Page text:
Responses of grassland birds and butterflies to control of sericea lespedeza with fire and grazing



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Kansas State University


Sericea lespedeza (Lespedeza cuneata) is an invasive forb that reduces native grass and forb abundance in tall-grass prairie by up to 92%. Controlling invasions is difficult because traditional land management tools used in the Flint Hills, broad spectrum herbicides, spring prescribed fire, and cattle grazing, are ineffective against sericea. Recent research has demonstrated, however, that mid- and late summer prescribed fire and spring fire with early season grazing by steers followed by late season grazing by sheep are effective at reducing sericea whole plant mass, number of seeds produced, and seed mass. Field results were from two separate experiments conducted in tall-grass prairie study sites in the Flint Hills. On a Geary County, Kansas, study site, the utility of 1) spring fire (control), 2) mid-summer fire, and 3) late summer fire on sericea control were compared. On a Woodson County, Kansas, study site, the utility of 1) spring fire with early season steer grazing followed by rest (control) and 2) spring fire with early season steer grazing and late season sheep grazing on sericea control were compared. At the same study sites, I measured responses by the native wildlife community to use of summer fire and sheep grazing, relative to their controls, to manage sericea lespedeza. Specifically, my objectives were to compare grassland songbird density, grassland songbird nest survival, and grassland butterfly species composition and density among treatments at both study sites. I also related patterns in the vegetation community of each treatment for each study site to respective patterns in grassland bird and butterfly communities. Within study sites, density, nest density, and nest success of grassland bird communities responded similarly to treatments and controls, with the exception that densities of Grasshopper Sparrows (Ammodramus savanarrum) were 3.4- and 2.2-fold greater in mid- and late summer fire plots than spring fire plots, respectively, in the Geary County study site. Species compositions of butterfly communities were similar across treatments within experiments, but grassland specialist species comprised only 8.6 and 1.2% of all butterfly observations in the Geary County and Woodson County experiments, respectively. Grassland specialist butterfly species may benefit from summer fire, as their nectar sources were more abundant in Summer Fire plots than Spring Fire plots. Overall, within each experiment, grassland bird and butterfly communities were similar across treatments, suggesting that treatments did not negatively affect grassland songbird and butterfly communities. I additionally demonstrated that Dickcissel (Spiza americana) nest sites contain a lower proportion of sericea than random points, the first evidence that the invasion is detrimental to grassland songbird species. Lacking control, the continued sericea invasion will out compete cumulatively more forb plants resulting in declining quality of grassland bird nesting habitat on the landscape. Controlling sericea lespedeza invasions will allow native forb species to increase in abundance and improve the condition of grasslands for native wildlife and livestock producers. Therefore, I advocate use of summer fire or spring fire with a combination of cattle and sheep grazing to control sericea lespedeza with the long-term goal of tall-grass prairie restoration.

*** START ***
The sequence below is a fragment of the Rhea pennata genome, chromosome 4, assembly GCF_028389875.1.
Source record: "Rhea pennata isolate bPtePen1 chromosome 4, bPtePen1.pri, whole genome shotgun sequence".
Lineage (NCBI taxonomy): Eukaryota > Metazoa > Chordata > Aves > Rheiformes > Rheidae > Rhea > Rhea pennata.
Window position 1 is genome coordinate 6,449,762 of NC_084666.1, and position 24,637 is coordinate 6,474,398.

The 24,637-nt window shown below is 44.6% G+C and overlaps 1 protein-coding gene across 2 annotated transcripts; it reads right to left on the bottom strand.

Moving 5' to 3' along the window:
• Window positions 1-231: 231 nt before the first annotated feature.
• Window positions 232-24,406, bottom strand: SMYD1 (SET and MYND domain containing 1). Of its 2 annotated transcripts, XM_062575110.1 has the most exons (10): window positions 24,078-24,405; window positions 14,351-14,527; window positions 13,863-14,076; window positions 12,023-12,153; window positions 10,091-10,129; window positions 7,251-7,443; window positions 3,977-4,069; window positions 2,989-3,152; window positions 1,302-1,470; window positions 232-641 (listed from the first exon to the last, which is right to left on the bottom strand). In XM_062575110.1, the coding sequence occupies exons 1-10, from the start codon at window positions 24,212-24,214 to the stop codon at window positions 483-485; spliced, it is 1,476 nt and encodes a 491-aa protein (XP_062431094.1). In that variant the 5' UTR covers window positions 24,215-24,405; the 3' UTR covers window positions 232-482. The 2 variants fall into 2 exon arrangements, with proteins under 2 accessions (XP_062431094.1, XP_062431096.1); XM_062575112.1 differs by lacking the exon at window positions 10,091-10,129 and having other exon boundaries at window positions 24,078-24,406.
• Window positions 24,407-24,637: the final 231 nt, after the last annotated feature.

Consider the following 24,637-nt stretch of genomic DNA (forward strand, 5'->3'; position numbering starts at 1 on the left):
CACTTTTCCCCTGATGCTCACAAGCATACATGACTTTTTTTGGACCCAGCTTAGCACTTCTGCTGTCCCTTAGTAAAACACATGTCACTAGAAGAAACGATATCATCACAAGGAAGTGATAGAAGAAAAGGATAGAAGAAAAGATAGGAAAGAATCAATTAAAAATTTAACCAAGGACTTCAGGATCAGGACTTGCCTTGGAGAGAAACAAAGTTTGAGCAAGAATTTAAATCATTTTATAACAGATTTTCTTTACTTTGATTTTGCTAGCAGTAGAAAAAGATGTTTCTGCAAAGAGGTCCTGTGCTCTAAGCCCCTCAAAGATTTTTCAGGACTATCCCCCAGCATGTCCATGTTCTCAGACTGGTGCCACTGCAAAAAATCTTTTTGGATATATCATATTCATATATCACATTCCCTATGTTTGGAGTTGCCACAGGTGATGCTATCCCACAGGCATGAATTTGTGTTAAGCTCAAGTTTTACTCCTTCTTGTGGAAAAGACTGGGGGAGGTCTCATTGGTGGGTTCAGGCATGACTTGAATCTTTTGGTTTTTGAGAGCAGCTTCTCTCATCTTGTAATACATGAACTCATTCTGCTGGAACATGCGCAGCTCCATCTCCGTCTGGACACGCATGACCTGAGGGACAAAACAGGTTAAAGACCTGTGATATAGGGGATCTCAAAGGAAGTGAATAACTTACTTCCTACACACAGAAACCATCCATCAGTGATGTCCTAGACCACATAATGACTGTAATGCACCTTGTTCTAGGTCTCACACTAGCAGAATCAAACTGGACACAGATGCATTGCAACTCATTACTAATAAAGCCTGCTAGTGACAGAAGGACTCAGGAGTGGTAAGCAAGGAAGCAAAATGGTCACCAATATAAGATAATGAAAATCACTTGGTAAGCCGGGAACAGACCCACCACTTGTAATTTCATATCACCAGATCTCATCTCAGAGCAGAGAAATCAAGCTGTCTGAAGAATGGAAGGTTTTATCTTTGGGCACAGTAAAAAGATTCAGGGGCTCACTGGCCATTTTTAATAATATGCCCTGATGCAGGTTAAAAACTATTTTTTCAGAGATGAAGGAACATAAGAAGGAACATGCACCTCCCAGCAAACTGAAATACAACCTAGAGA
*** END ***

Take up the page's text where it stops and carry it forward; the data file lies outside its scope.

grassland birds, butterflies, sericea lespedeza, prescribed fire, grazing, tallgrass prairie

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Master of Science


Division of Biology

Major Professor

David A. Haukos